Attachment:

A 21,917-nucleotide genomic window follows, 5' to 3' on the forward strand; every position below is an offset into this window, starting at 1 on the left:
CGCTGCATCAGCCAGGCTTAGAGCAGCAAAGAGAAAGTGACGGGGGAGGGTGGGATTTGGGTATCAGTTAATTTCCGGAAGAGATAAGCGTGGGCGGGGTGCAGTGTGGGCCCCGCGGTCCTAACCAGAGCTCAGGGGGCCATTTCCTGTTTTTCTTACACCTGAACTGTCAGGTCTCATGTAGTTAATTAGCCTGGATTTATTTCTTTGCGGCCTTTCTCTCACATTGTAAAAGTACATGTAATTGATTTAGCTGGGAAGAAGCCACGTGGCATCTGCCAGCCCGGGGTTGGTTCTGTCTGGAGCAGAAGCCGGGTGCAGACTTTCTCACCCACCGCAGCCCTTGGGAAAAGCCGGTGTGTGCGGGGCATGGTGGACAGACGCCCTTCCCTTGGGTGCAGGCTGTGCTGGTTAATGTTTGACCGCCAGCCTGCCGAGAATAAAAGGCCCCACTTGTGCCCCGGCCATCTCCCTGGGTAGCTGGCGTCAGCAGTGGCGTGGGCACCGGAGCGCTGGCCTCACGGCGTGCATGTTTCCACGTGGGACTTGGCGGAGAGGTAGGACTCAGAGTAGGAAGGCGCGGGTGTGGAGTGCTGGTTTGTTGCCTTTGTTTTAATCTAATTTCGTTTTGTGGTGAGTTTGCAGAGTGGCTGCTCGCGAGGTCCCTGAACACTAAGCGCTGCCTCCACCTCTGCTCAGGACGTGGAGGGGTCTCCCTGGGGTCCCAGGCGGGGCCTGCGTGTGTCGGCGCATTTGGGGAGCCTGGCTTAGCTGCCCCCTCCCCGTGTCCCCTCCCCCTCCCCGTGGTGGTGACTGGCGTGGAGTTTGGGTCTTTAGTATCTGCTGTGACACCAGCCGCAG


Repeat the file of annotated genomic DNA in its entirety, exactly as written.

A 21,917-nucleotide genomic window follows, 5' to 3' on the forward strand; every position below is an offset into this window, starting at 1 on the left:
CGCTGCATCAGCCAGGCTTAGAGCAGCAAAGAGAAAGTGACGGGGGAGGGTGGGATTTGGGTATCAGTTAATTTCCGGAAGAGATAAGCGTGGGCGGGGTGCAGTGTGGGCCCCGCGGTCCTAACCAGAGCTCAGGGGGCCATTTCCTGTTTTTCTTACACCTGAACTGTCAGGTCTCATGTAGTTAATTAGCCTGGATTTATTTCTTTGCGGCCTTTCTCTCACATTGTAAAAGTACATGTAATTGATTTAGCTGGGAAGAAGCCACGTGGCATCTGCCAGCCCGGGGTTGGTTCTGTCTGGAGCAGAAGCCGGGTGCAGACTTTCTCACCCACCGCAGCCCTTGGGAAAAGCCGGTGTGTGCGGGGCATGGTGGACAGACGCCCTTCCCTTGGGTGCAGGCTGTGCTGGTTAATGTTTGACCGCCAGCCTGCCGAGAATAAAAGGCCCCACTTGTGCCCCGGCCATCTCCCTGGGTAGCTGGCGTCAGCAGTGGCGTGGGCACCGGAGCGCTGGCCTCACGGCGTGCATGTTTCCACGTGGGACTTGGCGGAGAGGTAGGACTCAGAGTAGGAAGGCGCGGGTGTGGAGTGCTGGTTTGTTGCCTTTGTTTTAATCTAATTTCGTTTTGTGGTGAGTTTGCAGAGTGGCTGCTCGCGAGGTCCCTGAACACTAAGCGCTGCCTCCACCTCTGCTCAGGACGTGGAGGGGTCTCCCTGGGGTCCCAGGCGGGGCCTGCGTGTGTCGGCGCATTTGGGGAGCCTGGCTTAGCTGCCCCCTCCCCGTGTCCCCTCCCCCTCCCCGTGGTGGTGACTGGCGTGGAGTTTGGGTCTTTAGTATCTGCTGTGACACCAGCCGCAG